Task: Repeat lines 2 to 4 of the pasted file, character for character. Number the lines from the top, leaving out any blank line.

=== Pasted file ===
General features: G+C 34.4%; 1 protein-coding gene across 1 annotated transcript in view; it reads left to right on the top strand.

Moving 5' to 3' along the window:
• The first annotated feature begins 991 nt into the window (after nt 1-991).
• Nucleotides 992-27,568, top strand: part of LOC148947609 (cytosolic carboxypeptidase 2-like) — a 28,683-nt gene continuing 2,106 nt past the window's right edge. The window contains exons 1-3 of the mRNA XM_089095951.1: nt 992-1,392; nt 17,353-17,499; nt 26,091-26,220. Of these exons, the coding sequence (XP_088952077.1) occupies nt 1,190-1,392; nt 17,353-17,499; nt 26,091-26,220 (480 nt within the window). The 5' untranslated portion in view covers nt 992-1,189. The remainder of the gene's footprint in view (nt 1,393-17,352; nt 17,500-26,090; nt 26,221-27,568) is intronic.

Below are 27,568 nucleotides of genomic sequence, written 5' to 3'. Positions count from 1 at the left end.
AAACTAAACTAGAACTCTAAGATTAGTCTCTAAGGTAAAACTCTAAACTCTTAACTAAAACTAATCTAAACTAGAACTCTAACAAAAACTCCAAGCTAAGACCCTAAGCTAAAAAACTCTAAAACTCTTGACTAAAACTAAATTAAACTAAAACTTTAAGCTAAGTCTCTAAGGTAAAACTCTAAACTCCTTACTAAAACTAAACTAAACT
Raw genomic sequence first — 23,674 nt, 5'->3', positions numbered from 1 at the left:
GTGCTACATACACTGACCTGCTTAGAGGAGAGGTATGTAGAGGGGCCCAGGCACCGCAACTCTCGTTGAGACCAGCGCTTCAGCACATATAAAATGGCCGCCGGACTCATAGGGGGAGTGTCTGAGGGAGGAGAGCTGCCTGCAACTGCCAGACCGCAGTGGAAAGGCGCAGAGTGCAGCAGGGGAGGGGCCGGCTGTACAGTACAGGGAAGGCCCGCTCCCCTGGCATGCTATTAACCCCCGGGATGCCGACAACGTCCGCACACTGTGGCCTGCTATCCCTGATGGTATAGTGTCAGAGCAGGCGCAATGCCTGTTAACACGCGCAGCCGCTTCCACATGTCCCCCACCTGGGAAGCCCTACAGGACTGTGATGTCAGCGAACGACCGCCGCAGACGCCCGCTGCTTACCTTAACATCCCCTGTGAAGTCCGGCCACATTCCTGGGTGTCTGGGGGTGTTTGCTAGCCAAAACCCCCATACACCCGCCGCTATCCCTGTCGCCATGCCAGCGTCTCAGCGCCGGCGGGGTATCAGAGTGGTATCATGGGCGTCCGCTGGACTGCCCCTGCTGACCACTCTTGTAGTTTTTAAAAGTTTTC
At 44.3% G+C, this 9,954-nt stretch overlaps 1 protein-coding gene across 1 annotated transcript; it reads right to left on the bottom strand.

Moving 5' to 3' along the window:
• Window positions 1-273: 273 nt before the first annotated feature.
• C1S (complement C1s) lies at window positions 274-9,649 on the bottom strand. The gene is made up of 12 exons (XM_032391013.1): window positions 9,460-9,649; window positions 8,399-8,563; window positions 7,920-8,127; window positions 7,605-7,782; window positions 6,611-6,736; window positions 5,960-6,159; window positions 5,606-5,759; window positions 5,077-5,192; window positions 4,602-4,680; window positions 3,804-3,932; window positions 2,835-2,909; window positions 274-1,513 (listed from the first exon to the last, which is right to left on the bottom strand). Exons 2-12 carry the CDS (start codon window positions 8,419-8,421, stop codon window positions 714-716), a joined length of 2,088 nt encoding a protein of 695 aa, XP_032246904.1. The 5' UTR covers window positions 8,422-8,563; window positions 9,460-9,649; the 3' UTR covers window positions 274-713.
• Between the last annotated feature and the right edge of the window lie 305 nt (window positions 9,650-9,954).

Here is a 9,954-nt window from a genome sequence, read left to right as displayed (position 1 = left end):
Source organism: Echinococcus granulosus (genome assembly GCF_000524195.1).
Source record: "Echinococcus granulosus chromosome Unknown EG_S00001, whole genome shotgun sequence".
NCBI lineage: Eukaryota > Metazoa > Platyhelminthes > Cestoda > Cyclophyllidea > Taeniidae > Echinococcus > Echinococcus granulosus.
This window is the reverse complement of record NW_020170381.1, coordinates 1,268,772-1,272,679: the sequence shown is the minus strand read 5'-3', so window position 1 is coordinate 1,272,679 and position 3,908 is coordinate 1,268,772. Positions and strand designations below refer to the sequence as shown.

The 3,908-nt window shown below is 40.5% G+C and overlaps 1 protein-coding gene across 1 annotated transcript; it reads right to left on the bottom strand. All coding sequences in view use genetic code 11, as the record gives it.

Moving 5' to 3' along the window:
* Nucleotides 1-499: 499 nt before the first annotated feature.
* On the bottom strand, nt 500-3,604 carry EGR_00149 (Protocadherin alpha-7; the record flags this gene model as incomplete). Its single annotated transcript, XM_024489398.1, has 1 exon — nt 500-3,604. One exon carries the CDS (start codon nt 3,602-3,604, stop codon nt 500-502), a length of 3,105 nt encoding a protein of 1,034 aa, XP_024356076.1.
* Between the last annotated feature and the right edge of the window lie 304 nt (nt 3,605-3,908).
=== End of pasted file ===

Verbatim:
Moving 5' to 3' along the window:
• The first annotated feature begins 991 nt into the window (after nt 1-991).
• Nucleotides 992-27,568, top strand: part of LOC148947609 (cytosolic carboxypeptidase 2-like) — a 28,683-nt gene continuing 2,106 nt past the window's right edge. The window contains exons 1-3 of the mRNA XM_089095951.1: nt 992-1,392; nt 17,353-17,499; nt 26,091-26,220. Of these exons, the coding sequence (XP_088952077.1) occupies nt 1,190-1,392; nt 17,353-17,499; nt 26,091-26,220 (480 nt within the window). The 5' untranslated portion in view covers nt 992-1,189. The remainder of the gene's footprint in view (nt 1,393-17,352; nt 17,500-26,090; nt 26,221-27,568) is intronic.